• To heal postpartum: New mamas should try uva ursi (antimicrobial), yarrow, plantain leaves, sage leaves, witch hazel leaves (anti-inflammatory), comfrey leaves and root, and sea salt (disinfectant). This blend is mainly used to heal from tears or an episiotomy and supports tissue growth and healing.

Once you’ve found your herbal blend and are ready to try vaginal steaming for yourself, here’s an easy ritual you can do in your own home.

The Ritual Art of Vaginal Steam

What you’ll need

  • 1 cup herbal blend of your choice
  • glass or heat-resistant bowl
  • clean towel
  • water

How to do it

Optional: Place 1 cup of herbs in a glass bowl or pot of water and leave outside overnight in the moonlight. It is said you can “charge” the herbs and water by moonlight, just like you can with crystals. A full moon is best because the “charge” is most powerful during these nights.

The next morning, bring the bowl inside, and place the herbs and water in a pot to simmer for a few minutes. Remove the pot from the heat, cover with a lid or clean towel, and let sit for about 10 minutes. If you’d like to skip the optional step, you can start by boiling a few cups of water and then pouring it carefully over 1 cup of herbs.

Cover the mixture with a lid or towel and let sit for 10 minutes. While the herbs activate their medicine, take some time to give thanks for them, say a prayer, or ask them for help with the healing or guidance you need. We often forget to take time for ritual and to thank nature for all it gives us, so it’s important to offer a simple intention of gratitude.

Once the herbs have steeped, test the temperature of the steam. The steam should be very warm but by no means unpleasant. Let it cool a little longer if you find it too hot. Please be careful not to burn the tissues of your vagina — they’re very sensitive!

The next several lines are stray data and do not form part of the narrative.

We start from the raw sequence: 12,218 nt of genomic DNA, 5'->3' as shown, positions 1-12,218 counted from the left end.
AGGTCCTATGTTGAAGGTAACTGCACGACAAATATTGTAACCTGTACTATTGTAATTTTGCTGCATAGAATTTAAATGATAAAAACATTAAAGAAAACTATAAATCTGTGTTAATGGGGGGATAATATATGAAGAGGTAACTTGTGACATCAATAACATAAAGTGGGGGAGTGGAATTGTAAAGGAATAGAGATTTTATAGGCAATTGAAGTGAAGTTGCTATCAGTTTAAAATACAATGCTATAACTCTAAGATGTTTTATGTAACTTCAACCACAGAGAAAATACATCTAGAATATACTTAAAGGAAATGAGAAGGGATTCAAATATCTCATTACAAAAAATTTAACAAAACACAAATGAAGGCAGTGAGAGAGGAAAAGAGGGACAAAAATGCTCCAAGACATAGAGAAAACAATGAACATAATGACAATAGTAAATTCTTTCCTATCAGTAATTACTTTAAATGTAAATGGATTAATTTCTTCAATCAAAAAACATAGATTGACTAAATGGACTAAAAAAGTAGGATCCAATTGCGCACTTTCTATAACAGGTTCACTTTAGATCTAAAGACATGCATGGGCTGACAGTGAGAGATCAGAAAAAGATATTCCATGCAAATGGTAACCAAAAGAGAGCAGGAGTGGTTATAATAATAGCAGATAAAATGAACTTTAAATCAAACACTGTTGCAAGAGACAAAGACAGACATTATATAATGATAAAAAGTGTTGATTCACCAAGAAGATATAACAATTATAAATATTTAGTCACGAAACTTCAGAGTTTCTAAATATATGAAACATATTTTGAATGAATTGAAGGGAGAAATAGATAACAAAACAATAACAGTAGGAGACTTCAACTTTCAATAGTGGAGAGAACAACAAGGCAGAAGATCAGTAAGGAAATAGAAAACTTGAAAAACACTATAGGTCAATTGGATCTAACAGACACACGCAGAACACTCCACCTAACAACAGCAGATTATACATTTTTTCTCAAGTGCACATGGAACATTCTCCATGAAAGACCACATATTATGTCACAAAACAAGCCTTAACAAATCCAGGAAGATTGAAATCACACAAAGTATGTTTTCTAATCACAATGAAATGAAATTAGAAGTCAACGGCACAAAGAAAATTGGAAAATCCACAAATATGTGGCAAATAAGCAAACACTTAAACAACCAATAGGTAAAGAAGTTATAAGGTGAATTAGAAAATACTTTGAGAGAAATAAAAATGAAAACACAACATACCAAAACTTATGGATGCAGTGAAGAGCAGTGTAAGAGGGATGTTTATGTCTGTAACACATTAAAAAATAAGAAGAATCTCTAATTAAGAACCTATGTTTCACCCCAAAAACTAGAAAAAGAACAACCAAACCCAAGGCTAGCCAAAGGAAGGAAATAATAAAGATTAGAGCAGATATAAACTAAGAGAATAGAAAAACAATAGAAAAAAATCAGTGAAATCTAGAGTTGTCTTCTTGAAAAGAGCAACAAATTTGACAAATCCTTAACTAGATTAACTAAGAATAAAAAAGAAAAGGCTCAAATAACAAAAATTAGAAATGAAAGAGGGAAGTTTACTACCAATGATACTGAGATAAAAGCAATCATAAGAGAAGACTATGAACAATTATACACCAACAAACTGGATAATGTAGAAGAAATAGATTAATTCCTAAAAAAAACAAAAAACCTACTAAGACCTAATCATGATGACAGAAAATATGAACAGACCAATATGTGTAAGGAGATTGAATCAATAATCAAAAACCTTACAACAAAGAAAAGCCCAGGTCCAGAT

When you’re ready and the temperature is pleasant, start your ritual. Place the bowl under a steaming stool or squat over the bowl, naked from the waist down. (You can place your feet on yoga blocks or a sturdy pile of books to position yourself higher than the bowl if you’d like.) Choose the most comfortable way for you. Then wrap a clean towel or blanket around your lower half so the steam cannot escape.

Now invite the steam to enter your body. Take your time, take it slow, and allow your mind to empty. Focus completely on your experience and your breathing. Listen closely to what’s happening inside of you, what guidance or messages might come up.

Everything your body is telling you in this moment can be honored and seen as precious information. Allow yourself to tap into this feeling of receiving.

After about 20 minutes, the herbs exhaust their medicinal properties and the ritual is complete. Place your hands on your heart and womb and notice if anything is happening there.

Please do not steam during your monthly bleeding, a vaginal infection, or pregnancy.

Source: mindbodygreen by Iris Josephina